Margie seems to have an ability to draw people out, and get them to talk about themselves. I think she comes by this naturally, but she also trained as an independent clinical social worker (see her license from the Commonwealth of Massachusetts to the left, with our address blotted out). She listens attentively, and sometimes asks questions others might be afraid to ask. She says she's naturally "concerned and curious", but her art teacher George Dergalis thinks she's just "nosy".
Actually, she takes after her mother, who always talked to Margie's childhood friends when they visited the house. Margie had mixed feelings about this. She was glad that friends were happy to visit, but sometimes felt that they liked her mother more than they liked her. Once a boyfriend, when he broke up with her, expressed regret that he would no longer be able to chat with her mother as frequently.
You can get a lot of information just by asking questions. Once, during Margie's social work training, she was finishing up her second and final interview with a married couple. Although she thought she had obtained all the relevant information she would need, she finished with a routine question: "Is there anything else you'd like to tell me about?" The husband replied, "You must be referring to my drinking problem." Margie, having previously heard nothing about any such thing, said, "Uh, I think we may need to have another meeting."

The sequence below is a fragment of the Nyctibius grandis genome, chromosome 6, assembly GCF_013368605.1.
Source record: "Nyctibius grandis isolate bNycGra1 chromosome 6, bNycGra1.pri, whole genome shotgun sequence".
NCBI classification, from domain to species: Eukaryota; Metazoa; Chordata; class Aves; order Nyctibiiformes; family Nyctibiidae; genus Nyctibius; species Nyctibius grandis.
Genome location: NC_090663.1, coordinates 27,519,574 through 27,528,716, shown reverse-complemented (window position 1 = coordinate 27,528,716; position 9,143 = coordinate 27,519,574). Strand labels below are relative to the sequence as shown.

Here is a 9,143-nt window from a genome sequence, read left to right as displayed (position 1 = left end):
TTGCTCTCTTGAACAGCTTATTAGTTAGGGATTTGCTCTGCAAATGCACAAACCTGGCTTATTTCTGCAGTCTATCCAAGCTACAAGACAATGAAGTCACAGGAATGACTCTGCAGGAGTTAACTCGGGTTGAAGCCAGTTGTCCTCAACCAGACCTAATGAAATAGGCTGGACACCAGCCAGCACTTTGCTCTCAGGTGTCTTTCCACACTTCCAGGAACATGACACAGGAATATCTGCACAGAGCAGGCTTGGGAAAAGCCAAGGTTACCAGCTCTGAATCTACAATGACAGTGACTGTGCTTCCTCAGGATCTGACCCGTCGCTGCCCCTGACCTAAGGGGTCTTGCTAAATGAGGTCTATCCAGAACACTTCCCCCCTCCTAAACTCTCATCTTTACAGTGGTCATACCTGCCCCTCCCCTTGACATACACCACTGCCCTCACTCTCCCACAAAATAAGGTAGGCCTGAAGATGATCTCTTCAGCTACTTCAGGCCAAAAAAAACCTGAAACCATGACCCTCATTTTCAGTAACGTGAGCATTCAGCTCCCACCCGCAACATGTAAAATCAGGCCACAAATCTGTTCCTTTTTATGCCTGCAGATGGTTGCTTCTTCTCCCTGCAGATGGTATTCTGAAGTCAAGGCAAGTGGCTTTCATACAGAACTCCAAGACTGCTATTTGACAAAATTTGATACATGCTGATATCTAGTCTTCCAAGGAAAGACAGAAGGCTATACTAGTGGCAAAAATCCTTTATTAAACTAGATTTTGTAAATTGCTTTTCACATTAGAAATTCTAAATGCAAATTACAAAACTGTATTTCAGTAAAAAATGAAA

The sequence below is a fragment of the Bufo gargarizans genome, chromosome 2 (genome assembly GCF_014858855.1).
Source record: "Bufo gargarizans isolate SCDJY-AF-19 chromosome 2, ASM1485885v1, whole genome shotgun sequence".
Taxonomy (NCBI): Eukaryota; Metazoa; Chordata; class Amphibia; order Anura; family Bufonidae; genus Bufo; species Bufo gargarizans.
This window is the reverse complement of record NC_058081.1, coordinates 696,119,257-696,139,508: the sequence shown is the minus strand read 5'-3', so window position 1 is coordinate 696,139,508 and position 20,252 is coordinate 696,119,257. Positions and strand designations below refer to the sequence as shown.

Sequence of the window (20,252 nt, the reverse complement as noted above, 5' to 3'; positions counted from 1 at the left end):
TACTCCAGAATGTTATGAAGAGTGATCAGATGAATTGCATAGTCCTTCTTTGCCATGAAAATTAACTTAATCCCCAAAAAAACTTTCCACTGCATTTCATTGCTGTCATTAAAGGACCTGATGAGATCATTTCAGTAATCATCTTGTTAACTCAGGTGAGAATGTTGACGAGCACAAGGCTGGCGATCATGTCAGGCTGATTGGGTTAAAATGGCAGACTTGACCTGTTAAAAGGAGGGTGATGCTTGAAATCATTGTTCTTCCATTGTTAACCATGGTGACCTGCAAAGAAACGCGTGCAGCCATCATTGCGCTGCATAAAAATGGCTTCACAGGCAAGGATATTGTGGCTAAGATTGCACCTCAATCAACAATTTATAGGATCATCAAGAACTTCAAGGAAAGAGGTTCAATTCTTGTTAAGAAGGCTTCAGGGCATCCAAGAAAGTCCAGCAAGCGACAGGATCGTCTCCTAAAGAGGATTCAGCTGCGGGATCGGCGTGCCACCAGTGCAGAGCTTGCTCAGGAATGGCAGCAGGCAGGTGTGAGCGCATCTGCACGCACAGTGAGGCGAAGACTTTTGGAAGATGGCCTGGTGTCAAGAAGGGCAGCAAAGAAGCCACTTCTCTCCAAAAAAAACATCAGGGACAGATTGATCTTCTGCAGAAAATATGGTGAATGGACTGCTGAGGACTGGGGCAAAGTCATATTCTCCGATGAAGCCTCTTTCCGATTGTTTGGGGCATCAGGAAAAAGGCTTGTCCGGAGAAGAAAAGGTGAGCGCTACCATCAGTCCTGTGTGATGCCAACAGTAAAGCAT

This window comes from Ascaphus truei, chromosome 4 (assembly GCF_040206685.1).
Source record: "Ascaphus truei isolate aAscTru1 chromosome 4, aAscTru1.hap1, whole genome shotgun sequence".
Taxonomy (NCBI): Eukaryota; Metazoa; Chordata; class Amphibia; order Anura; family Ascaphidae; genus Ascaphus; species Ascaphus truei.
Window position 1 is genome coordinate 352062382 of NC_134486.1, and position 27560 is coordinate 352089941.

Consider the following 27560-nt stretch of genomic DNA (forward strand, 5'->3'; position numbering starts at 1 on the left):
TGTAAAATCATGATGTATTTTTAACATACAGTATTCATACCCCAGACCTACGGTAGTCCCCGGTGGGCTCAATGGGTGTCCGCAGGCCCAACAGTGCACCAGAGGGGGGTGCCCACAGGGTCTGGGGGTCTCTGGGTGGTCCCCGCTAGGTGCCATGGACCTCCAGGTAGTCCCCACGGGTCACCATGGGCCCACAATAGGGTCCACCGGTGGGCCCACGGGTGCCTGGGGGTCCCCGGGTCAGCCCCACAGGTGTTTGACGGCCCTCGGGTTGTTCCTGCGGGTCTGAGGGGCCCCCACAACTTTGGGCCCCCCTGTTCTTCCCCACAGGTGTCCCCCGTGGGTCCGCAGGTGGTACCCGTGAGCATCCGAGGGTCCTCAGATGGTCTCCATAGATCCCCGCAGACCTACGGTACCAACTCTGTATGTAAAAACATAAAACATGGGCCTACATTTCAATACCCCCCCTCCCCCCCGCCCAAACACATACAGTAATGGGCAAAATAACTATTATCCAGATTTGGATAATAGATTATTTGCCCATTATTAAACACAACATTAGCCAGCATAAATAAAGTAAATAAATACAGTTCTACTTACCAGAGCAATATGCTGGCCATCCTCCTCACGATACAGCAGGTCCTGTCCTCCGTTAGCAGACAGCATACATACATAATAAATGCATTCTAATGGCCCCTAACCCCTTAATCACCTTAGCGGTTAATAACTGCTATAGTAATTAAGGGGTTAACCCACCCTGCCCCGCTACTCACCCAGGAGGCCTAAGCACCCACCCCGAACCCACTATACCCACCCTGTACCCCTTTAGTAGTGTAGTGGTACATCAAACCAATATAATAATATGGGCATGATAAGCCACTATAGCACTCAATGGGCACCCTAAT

I recall a time when I carried some groceries out to our car after a shopping trip. Margie lingered in the market, and was a bit delayed in joining me at the car. When I asked what had taken so long, she told me she had been talking with the woman at the cash register, whom we had never met before. Margie noted that the woman had recently had a hysterectomy, and was going through a messy divorce. I said incredulously, "The checkout lady told you this??!!"
I learned a bit about Margie's information gathering methods when a cousin of mine became involved with an organization that the family considered to be a cult. He and his wife-to-be were both involved, and we attended their wedding. Most of their friends at the time were also members of the group, and they comprised most of the guests at the wedding who were not family members.
Margie decided that she wanted to know more about the group. I told her that would be really easy, since all she had to do was ask someone. Margie said she would prefer to have someone approach her. I suppose she figured that way, she would get someone who was more interested in proselytizing. While that would clearly be good, I didn't see any way she could cause it to happen.